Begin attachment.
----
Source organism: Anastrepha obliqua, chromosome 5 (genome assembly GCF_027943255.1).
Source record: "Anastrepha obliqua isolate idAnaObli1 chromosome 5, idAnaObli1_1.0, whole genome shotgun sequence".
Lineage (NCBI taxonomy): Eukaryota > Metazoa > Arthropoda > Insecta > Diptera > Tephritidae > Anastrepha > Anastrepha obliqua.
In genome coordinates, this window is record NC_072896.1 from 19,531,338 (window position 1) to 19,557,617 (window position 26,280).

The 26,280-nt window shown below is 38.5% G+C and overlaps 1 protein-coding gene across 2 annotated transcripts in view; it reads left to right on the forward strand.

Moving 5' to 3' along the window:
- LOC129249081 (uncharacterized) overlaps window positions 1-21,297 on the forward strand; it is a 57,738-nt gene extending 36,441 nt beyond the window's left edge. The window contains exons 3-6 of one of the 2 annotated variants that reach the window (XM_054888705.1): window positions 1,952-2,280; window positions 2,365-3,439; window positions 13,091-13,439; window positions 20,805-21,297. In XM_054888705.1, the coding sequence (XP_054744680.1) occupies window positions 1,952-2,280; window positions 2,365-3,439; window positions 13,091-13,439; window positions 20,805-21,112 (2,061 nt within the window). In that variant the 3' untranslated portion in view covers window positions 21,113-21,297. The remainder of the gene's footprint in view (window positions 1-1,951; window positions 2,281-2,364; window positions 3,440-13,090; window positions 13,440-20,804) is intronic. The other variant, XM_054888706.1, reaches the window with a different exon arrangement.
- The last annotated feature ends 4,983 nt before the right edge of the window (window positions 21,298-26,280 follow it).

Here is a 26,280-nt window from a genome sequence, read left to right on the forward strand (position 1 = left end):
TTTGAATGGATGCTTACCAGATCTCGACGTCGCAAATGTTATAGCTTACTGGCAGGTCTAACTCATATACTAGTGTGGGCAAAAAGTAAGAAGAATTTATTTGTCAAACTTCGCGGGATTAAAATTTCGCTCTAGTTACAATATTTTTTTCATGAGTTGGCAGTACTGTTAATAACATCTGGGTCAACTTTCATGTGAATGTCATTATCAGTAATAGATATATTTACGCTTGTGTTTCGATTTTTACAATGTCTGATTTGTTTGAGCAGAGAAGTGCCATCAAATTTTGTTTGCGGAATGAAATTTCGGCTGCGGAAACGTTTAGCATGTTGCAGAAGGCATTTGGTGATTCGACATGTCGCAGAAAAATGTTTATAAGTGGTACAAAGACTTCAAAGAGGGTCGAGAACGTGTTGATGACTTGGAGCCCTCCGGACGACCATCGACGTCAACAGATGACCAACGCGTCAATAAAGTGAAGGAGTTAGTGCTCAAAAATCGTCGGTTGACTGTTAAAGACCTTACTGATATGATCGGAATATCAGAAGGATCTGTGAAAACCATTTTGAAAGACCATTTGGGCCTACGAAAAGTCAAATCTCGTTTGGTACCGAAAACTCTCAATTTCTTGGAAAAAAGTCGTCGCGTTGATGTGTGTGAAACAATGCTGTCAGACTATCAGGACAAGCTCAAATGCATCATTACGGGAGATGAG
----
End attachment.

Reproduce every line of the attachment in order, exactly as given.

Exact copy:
Source organism: Anastrepha obliqua, chromosome 5 (genome assembly GCF_027943255.1).
Source record: "Anastrepha obliqua isolate idAnaObli1 chromosome 5, idAnaObli1_1.0, whole genome shotgun sequence".
Lineage (NCBI taxonomy): Eukaryota > Metazoa > Arthropoda > Insecta > Diptera > Tephritidae > Anastrepha > Anastrepha obliqua.
In genome coordinates, this window is record NC_072896.1 from 19,531,338 (window position 1) to 19,557,617 (window position 26,280).

The 26,280-nt window shown below is 38.5% G+C and overlaps 1 protein-coding gene across 2 annotated transcripts in view; it reads left to right on the forward strand.

Moving 5' to 3' along the window:
- LOC129249081 (uncharacterized) overlaps window positions 1-21,297 on the forward strand; it is a 57,738-nt gene extending 36,441 nt beyond the window's left edge. The window contains exons 3-6 of one of the 2 annotated variants that reach the window (XM_054888705.1): window positions 1,952-2,280; window positions 2,365-3,439; window positions 13,091-13,439; window positions 20,805-21,297. In XM_054888705.1, the coding sequence (XP_054744680.1) occupies window positions 1,952-2,280; window positions 2,365-3,439; window positions 13,091-13,439; window positions 20,805-21,112 (2,061 nt within the window). In that variant the 3' untranslated portion in view covers window positions 21,113-21,297. The remainder of the gene's footprint in view (window positions 1-1,951; window positions 2,281-2,364; window positions 3,440-13,090; window positions 13,440-20,804) is intronic. The other variant, XM_054888706.1, reaches the window with a different exon arrangement.
- The last annotated feature ends 4,983 nt before the right edge of the window (window positions 21,298-26,280 follow it).

Here is a 26,280-nt window from a genome sequence, read left to right on the forward strand (position 1 = left end):
TTTGAATGGATGCTTACCAGATCTCGACGTCGCAAATGTTATAGCTTACTGGCAGGTCTAACTCATATACTAGTGTGGGCAAAAAGTAAGAAGAATTTATTTGTCAAACTTCGCGGGATTAAAATTTCGCTCTAGTTACAATATTTTTTTCATGAGTTGGCAGTACTGTTAATAACATCTGGGTCAACTTTCATGTGAATGTCATTATCAGTAATAGATATATTTACGCTTGTGTTTCGATTTTTACAATGTCTGATTTGTTTGAGCAGAGAAGTGCCATCAAATTTTGTTTGCGGAATGAAATTTCGGCTGCGGAAACGTTTAGCATGTTGCAGAAGGCATTTGGTGATTCGACATGTCGCAGAAAAATGTTTATAAGTGGTACAAAGACTTCAAAGAGGGTCGAGAACGTGTTGATGACTTGGAGCCCTCCGGACGACCATCGACGTCAACAGATGACCAACGCGTCAATAAAGTGAAGGAGTTAGTGCTCAAAAATCGTCGGTTGACTGTTAAAGACCTTACTGATATGATCGGAATATCAGAAGGATCTGTGAAAACCATTTTGAAAGACCATTTGGGCCTACGAAAAGTCAAATCTCGTTTGGTACCGAAAACTCTCAATTTCTTGGAAAAAAGTCGTCGCGTTGATGTGTGTGAAACAATGCTGTCAGACTATCAGGACAAGCTCAAATGCATCATTACGGGAGATGAG